Are you familiar with the Americans with Disabilities Act (ADA)? Did you know that the ADA holds specific guidelines for walkways, sidewalks, and walking areas that American businesses must adhere to? These ADA guidelines specify exactly how walkways must be installed and how you must make them safe, including specific measurements, so they are traversable by patrons and employees with disabilities.
In this post, we’ll explore Curb Ramps and Pedestrian Crossings Under Title II of the ADA. By following these guidelines for ADA walkways, you can help make our cities and towns safer, one walkway at a time.
The ADA’s guidelines for sidewalks also apply to businesses that are responsible for the care and ownership of sidewalks or walkways alongside roads. They specify that the sidewalk cross-slope (the angle or slope from side to side, rather than along the walkway) must be no more than two percent. Both walkways and sidewalks must have a minimum clear width of no less than six feet to prevent collisions; more space is better if the space is available.
The ADA also defines lengthwise slope (the normal path a patron would traverse while passing by) for safety reasons. Any sidewalk or walking path that achieves a slope of 1:20 or more is no longer considered a sidewalk; instead, it is defined as a ramp and must be adjusted to follow ADA ramp guidelines.
For sidewalks that traverse upward or downward on steep hills, additional guidelines apply. Businesses must create level plateaus or landings along the path at each point in which the sidewalk elevation changes by 30 inches or more. For example, if a sidewalk is 100 feet long, and changes elevation by 30 inches every 10 feet, the business must install a landing every 10 feet.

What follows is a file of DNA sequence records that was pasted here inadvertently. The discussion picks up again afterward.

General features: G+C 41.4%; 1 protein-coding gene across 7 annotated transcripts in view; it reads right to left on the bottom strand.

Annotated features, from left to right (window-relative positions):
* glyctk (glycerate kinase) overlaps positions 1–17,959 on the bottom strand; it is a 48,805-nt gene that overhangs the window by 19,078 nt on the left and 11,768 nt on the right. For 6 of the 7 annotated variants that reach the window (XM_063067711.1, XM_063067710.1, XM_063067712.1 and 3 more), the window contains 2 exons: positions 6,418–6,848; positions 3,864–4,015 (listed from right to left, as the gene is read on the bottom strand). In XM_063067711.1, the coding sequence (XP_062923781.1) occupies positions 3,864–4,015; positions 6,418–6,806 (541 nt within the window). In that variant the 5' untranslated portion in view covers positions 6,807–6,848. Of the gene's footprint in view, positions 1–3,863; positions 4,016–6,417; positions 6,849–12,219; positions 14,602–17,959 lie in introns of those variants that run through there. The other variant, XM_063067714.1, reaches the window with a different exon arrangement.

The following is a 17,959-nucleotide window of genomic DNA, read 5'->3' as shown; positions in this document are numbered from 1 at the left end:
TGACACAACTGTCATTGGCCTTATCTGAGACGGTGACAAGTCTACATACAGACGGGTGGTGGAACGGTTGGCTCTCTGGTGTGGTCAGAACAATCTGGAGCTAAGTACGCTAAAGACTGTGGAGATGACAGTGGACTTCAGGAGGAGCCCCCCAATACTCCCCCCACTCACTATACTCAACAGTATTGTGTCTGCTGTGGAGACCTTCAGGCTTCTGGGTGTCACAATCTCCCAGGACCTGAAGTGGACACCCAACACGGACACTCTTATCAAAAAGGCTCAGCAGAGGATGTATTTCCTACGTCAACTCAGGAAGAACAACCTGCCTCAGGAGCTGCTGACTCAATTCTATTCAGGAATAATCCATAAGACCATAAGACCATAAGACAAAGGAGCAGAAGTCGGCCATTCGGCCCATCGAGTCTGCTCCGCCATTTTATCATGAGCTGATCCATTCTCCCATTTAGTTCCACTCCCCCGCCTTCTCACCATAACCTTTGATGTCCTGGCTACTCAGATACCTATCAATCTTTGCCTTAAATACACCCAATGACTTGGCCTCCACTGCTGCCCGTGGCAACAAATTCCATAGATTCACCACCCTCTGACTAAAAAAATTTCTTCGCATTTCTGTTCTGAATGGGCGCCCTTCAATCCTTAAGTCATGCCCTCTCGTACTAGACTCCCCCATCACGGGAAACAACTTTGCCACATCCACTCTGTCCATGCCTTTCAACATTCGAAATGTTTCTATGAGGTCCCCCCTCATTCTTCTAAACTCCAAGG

Sidewalk Curb Ramps
Sidewalk curb ramps allow wheelchairs and people with mobility challenges to avoid the need to “step up” onto curbs. They are an essential part of accessibility and, as you might expect, are required by law in nearly every U.S. city.
The ADA guidelines state that all sidewalk curb ramps must maintain a cross-slope of two percent or less. Furthermore, you must install a landing at the highest point; it should be as close to level as possible with no more than a two percent slope, either crossways or lengthwise. This ensures people can safely come to a point of rest without rolling backward if they’re navigating via wheelchair.
Limits on steepness require that ramps never exceed 1:12. They should also have full-width ADA detectable warning systems installed in at least one spot on the ramp. For best results, install these systems in the first two feet of ramp at the bottom or start of the ramp.
As a business or property owner, you have a major role to play in helping people with disabilities enjoy freedom, independence, and safe enjoyment of available services. At ADA Solutions, we create custom warning systems to help businesses just like you better serve special populations. Give us a call today to ask us how we can help.